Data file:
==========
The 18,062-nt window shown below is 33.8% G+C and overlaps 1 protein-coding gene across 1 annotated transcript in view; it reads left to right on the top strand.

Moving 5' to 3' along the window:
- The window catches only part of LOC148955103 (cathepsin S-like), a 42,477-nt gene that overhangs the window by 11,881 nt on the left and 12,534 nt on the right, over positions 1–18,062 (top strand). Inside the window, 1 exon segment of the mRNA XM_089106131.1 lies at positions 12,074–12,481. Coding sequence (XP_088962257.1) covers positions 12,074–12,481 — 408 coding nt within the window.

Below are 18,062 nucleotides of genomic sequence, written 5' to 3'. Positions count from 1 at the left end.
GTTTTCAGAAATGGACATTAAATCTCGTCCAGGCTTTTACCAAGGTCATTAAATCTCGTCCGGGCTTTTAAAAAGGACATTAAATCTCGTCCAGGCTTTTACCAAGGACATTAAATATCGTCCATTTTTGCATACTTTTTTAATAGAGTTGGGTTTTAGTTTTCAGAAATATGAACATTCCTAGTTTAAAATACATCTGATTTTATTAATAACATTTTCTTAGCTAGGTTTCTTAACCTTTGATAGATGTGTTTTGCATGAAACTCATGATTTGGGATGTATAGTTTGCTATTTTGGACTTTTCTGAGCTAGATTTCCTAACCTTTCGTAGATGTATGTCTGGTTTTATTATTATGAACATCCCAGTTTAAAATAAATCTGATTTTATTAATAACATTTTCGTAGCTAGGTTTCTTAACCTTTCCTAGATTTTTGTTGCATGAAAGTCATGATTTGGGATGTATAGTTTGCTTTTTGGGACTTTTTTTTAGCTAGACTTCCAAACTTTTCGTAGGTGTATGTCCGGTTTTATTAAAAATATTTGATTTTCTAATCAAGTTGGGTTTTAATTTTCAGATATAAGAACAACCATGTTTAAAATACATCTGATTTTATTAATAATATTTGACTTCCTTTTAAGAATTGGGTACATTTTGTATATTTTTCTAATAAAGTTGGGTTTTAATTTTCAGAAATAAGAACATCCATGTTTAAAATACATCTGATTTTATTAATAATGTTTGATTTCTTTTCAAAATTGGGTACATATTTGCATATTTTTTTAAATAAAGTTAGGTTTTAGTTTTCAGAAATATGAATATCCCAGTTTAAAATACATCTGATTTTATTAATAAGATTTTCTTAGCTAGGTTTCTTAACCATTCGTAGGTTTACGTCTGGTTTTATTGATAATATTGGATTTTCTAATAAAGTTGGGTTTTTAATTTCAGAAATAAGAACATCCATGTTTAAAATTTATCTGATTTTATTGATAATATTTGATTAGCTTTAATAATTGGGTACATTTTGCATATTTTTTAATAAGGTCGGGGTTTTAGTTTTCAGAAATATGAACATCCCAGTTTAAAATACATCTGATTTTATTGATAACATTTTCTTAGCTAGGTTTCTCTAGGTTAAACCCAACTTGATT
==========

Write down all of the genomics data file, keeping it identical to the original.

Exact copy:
The 18,062-nt window shown below is 33.8% G+C and overlaps 1 protein-coding gene across 1 annotated transcript in view; it reads left to right on the top strand.

Moving 5' to 3' along the window:
- The window catches only part of LOC148955103 (cathepsin S-like), a 42,477-nt gene that overhangs the window by 11,881 nt on the left and 12,534 nt on the right, over positions 1–18,062 (top strand). Inside the window, 1 exon segment of the mRNA XM_089106131.1 lies at positions 12,074–12,481. Coding sequence (XP_088962257.1) covers positions 12,074–12,481 — 408 coding nt within the window.

Below are 18,062 nucleotides of genomic sequence, written 5' to 3'. Positions count from 1 at the left end.
GTTTTCAGAAATGGACATTAAATCTCGTCCAGGCTTTTACCAAGGTCATTAAATCTCGTCCGGGCTTTTAAAAAGGACATTAAATCTCGTCCAGGCTTTTACCAAGGACATTAAATATCGTCCATTTTTGCATACTTTTTTAATAGAGTTGGGTTTTAGTTTTCAGAAATATGAACATTCCTAGTTTAAAATACATCTGATTTTATTAATAACATTTTCTTAGCTAGGTTTCTTAACCTTTGATAGATGTGTTTTGCATGAAACTCATGATTTGGGATGTATAGTTTGCTATTTTGGACTTTTCTGAGCTAGATTTCCTAACCTTTCGTAGATGTATGTCTGGTTTTATTATTATGAACATCCCAGTTTAAAATAAATCTGATTTTATTAATAACATTTTCGTAGCTAGGTTTCTTAACCTTTCCTAGATTTTTGTTGCATGAAAGTCATGATTTGGGATGTATAGTTTGCTTTTTGGGACTTTTTTTTAGCTAGACTTCCAAACTTTTCGTAGGTGTATGTCCGGTTTTATTAAAAATATTTGATTTTCTAATCAAGTTGGGTTTTAATTTTCAGATATAAGAACAACCATGTTTAAAATACATCTGATTTTATTAATAATATTTGACTTCCTTTTAAGAATTGGGTACATTTTGTATATTTTTCTAATAAAGTTGGGTTTTAATTTTCAGAAATAAGAACATCCATGTTTAAAATACATCTGATTTTATTAATAATGTTTGATTTCTTTTCAAAATTGGGTACATATTTGCATATTTTTTTAAATAAAGTTAGGTTTTAGTTTTCAGAAATATGAATATCCCAGTTTAAAATACATCTGATTTTATTAATAAGATTTTCTTAGCTAGGTTTCTTAACCATTCGTAGGTTTACGTCTGGTTTTATTGATAATATTGGATTTTCTAATAAAGTTGGGTTTTTAATTTCAGAAATAAGAACATCCATGTTTAAAATTTATCTGATTTTATTGATAATATTTGATTAGCTTTAATAATTGGGTACATTTTGCATATTTTTTAATAAGGTCGGGGTTTTAGTTTTCAGAAATATGAACATCCCAGTTTAAAATACATCTGATTTTATTGATAACATTTTCTTAGCTAGGTTTCTCTAGGTTAAACCCAACTTGATT